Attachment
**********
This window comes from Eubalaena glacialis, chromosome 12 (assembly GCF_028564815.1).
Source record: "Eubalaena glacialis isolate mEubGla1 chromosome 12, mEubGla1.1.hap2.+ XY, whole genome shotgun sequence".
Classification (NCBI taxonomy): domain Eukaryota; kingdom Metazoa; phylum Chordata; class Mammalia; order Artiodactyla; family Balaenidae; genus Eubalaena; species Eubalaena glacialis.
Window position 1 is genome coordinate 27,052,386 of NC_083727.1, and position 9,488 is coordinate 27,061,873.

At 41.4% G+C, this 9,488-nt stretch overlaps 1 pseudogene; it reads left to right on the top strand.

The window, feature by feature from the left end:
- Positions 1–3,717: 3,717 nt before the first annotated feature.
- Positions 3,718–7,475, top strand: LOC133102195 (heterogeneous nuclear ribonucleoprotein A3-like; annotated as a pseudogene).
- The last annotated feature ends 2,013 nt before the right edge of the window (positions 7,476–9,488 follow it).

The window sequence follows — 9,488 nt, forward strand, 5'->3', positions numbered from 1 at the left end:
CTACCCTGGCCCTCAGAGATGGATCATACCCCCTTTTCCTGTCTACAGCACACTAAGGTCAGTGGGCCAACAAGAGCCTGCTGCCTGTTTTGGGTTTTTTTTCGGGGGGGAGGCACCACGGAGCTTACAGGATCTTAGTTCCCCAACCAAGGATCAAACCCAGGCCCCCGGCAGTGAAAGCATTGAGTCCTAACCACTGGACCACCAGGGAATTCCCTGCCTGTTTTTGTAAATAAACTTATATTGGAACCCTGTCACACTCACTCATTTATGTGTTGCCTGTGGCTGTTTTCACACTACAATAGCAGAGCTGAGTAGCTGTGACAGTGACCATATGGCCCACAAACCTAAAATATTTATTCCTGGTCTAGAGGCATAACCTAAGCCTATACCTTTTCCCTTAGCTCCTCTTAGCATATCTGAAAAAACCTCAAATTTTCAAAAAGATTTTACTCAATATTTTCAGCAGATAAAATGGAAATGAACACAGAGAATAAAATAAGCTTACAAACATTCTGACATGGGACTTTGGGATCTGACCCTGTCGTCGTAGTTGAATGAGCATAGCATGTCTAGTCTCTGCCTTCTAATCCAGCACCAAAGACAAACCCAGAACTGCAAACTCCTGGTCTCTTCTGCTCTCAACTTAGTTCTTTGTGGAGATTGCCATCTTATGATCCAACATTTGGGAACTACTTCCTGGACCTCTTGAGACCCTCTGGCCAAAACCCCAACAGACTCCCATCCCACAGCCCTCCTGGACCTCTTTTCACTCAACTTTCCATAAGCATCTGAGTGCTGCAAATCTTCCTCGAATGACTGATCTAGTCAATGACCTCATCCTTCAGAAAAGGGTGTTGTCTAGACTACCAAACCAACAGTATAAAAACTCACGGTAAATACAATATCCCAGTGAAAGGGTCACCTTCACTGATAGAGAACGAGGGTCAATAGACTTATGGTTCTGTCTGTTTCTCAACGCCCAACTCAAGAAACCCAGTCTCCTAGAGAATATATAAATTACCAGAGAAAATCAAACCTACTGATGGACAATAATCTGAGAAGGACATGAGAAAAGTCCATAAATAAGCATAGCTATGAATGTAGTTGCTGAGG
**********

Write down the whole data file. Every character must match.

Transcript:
This window comes from Eubalaena glacialis, chromosome 12 (assembly GCF_028564815.1).
Source record: "Eubalaena glacialis isolate mEubGla1 chromosome 12, mEubGla1.1.hap2.+ XY, whole genome shotgun sequence".
Classification (NCBI taxonomy): domain Eukaryota; kingdom Metazoa; phylum Chordata; class Mammalia; order Artiodactyla; family Balaenidae; genus Eubalaena; species Eubalaena glacialis.
Window position 1 is genome coordinate 27,052,386 of NC_083727.1, and position 9,488 is coordinate 27,061,873.

At 41.4% G+C, this 9,488-nt stretch overlaps 1 pseudogene; it reads left to right on the top strand.

The window, feature by feature from the left end:
- Positions 1–3,717: 3,717 nt before the first annotated feature.
- Positions 3,718–7,475, top strand: LOC133102195 (heterogeneous nuclear ribonucleoprotein A3-like; annotated as a pseudogene).
- The last annotated feature ends 2,013 nt before the right edge of the window (positions 7,476–9,488 follow it).

The window sequence follows — 9,488 nt, forward strand, 5'->3', positions numbered from 1 at the left end:
CTACCCTGGCCCTCAGAGATGGATCATACCCCCTTTTCCTGTCTACAGCACACTAAGGTCAGTGGGCCAACAAGAGCCTGCTGCCTGTTTTGGGTTTTTTTTCGGGGGGGAGGCACCACGGAGCTTACAGGATCTTAGTTCCCCAACCAAGGATCAAACCCAGGCCCCCGGCAGTGAAAGCATTGAGTCCTAACCACTGGACCACCAGGGAATTCCCTGCCTGTTTTTGTAAATAAACTTATATTGGAACCCTGTCACACTCACTCATTTATGTGTTGCCTGTGGCTGTTTTCACACTACAATAGCAGAGCTGAGTAGCTGTGACAGTGACCATATGGCCCACAAACCTAAAATATTTATTCCTGGTCTAGAGGCATAACCTAAGCCTATACCTTTTCCCTTAGCTCCTCTTAGCATATCTGAAAAAACCTCAAATTTTCAAAAAGATTTTACTCAATATTTTCAGCAGATAAAATGGAAATGAACACAGAGAATAAAATAAGCTTACAAACATTCTGACATGGGACTTTGGGATCTGACCCTGTCGTCGTAGTTGAATGAGCATAGCATGTCTAGTCTCTGCCTTCTAATCCAGCACCAAAGACAAACCCAGAACTGCAAACTCCTGGTCTCTTCTGCTCTCAACTTAGTTCTTTGTGGAGATTGCCATCTTATGATCCAACATTTGGGAACTACTTCCTGGACCTCTTGAGACCCTCTGGCCAAAACCCCAACAGACTCCCATCCCACAGCCCTCCTGGACCTCTTTTCACTCAACTTTCCATAAGCATCTGAGTGCTGCAAATCTTCCTCGAATGACTGATCTAGTCAATGACCTCATCCTTCAGAAAAGGGTGTTGTCTAGACTACCAAACCAACAGTATAAAAACTCACGGTAAATACAATATCCCAGTGAAAGGGTCACCTTCACTGATAGAGAACGAGGGTCAATAGACTTATGGTTCTGTCTGTTTCTCAACGCCCAACTCAAGAAACCCAGTCTCCTAGAGAATATATAAATTACCAGAGAAAATCAAACCTACTGATGGACAATAATCTGAGAAGGACATGAGAAAAGTCCATAAATAAGCATAGCTATGAATGTAGTTGCTGAGG